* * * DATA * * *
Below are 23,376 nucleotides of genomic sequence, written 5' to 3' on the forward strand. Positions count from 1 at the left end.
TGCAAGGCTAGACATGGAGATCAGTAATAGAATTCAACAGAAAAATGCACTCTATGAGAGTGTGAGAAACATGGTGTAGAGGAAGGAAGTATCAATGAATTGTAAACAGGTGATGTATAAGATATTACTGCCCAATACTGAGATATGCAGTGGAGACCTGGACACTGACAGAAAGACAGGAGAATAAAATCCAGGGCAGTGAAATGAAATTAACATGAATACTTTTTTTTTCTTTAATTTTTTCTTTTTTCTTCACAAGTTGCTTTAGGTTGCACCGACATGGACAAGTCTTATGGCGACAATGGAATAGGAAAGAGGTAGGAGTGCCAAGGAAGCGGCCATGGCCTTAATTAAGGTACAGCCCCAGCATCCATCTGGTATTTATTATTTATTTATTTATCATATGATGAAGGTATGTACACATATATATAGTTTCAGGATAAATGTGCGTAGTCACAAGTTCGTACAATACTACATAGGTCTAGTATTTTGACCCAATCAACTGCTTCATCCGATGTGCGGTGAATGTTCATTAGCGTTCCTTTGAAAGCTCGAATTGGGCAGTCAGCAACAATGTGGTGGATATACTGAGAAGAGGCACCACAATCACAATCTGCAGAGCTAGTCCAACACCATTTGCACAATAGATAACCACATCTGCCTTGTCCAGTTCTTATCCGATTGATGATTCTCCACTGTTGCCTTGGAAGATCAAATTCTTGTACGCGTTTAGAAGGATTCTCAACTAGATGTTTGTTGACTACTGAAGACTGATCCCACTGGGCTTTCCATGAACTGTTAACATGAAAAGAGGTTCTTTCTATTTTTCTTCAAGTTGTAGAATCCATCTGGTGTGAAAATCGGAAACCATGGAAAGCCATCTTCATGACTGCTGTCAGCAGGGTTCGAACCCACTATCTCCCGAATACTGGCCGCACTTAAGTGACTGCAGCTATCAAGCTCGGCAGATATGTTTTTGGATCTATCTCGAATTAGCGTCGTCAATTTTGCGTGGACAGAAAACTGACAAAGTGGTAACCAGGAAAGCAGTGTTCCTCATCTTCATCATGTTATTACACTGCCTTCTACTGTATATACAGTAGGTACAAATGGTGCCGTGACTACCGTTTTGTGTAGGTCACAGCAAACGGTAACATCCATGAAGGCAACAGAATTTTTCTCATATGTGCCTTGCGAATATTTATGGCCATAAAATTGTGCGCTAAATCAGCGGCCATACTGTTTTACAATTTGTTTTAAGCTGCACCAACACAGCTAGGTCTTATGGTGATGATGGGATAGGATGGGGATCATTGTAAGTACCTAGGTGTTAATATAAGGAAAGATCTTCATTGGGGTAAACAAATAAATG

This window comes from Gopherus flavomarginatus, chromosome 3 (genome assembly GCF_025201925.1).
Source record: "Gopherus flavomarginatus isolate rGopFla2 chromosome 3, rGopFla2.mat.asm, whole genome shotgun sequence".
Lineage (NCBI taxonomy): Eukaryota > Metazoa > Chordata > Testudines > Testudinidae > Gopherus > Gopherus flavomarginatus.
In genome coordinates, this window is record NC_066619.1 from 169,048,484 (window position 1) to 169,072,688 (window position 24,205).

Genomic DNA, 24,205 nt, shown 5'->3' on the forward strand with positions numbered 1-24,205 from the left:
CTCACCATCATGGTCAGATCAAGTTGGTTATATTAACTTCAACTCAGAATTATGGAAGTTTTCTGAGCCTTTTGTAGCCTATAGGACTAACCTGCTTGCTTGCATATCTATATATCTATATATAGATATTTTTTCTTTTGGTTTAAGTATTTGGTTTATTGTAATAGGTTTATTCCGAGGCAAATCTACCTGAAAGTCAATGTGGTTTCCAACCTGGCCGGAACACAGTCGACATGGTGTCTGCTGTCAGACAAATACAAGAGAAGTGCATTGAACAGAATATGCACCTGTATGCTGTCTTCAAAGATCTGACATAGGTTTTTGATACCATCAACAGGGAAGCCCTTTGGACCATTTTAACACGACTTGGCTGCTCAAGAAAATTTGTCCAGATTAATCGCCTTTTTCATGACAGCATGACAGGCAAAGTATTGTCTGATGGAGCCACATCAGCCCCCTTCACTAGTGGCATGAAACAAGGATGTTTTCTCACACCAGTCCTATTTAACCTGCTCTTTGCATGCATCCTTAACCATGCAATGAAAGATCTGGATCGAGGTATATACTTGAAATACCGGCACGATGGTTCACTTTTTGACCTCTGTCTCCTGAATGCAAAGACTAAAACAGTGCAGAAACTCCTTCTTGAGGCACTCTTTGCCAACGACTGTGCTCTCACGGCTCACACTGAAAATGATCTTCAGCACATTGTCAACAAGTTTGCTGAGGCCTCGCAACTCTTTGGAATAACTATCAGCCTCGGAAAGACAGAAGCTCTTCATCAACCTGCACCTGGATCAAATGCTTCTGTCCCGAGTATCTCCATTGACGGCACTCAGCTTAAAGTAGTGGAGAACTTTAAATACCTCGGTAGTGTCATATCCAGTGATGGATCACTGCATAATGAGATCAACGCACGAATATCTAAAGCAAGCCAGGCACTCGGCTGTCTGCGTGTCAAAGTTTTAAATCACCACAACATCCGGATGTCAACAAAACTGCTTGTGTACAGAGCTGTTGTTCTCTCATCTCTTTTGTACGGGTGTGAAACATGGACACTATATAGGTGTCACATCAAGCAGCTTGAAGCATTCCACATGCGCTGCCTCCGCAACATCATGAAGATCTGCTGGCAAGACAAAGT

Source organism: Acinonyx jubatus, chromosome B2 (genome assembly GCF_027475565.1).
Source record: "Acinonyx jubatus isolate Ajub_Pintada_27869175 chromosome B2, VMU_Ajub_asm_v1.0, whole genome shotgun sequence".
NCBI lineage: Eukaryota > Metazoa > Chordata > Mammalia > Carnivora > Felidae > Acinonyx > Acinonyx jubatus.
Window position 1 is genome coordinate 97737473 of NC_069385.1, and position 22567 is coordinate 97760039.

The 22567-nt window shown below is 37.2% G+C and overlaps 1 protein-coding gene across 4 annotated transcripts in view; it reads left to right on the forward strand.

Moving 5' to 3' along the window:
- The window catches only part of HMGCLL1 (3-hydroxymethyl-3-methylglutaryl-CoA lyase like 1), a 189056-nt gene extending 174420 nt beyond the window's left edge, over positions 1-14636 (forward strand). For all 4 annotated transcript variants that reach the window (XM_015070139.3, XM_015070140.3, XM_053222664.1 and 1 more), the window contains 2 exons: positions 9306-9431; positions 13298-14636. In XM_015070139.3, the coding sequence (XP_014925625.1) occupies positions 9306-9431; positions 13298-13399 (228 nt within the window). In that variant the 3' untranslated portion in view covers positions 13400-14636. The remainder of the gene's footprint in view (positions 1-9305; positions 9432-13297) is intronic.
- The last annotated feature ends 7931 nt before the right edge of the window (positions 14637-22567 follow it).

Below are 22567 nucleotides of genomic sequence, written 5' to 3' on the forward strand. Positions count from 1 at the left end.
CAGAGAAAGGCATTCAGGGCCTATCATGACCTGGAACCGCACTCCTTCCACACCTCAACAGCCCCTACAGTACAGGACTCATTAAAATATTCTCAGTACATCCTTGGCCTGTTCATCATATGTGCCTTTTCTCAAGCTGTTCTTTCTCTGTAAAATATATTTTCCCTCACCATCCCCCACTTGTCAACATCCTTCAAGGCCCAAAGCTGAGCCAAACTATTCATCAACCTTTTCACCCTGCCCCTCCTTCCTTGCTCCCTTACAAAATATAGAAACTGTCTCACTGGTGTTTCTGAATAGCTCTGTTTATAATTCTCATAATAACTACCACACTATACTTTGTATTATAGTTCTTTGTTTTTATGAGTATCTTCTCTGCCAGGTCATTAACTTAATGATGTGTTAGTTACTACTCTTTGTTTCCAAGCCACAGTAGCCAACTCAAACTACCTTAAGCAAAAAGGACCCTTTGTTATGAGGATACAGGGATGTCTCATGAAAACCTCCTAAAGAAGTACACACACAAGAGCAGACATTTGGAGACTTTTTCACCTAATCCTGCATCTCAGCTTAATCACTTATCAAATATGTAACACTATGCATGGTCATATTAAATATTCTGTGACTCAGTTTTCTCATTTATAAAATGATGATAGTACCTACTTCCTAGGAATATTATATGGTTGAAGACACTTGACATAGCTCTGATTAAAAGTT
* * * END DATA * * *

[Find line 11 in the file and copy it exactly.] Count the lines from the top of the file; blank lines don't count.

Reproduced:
NCBI lineage: Eukaryota > Metazoa > Chordata > Mammalia > Carnivora > Felidae > Acinonyx > Acinonyx jubatus.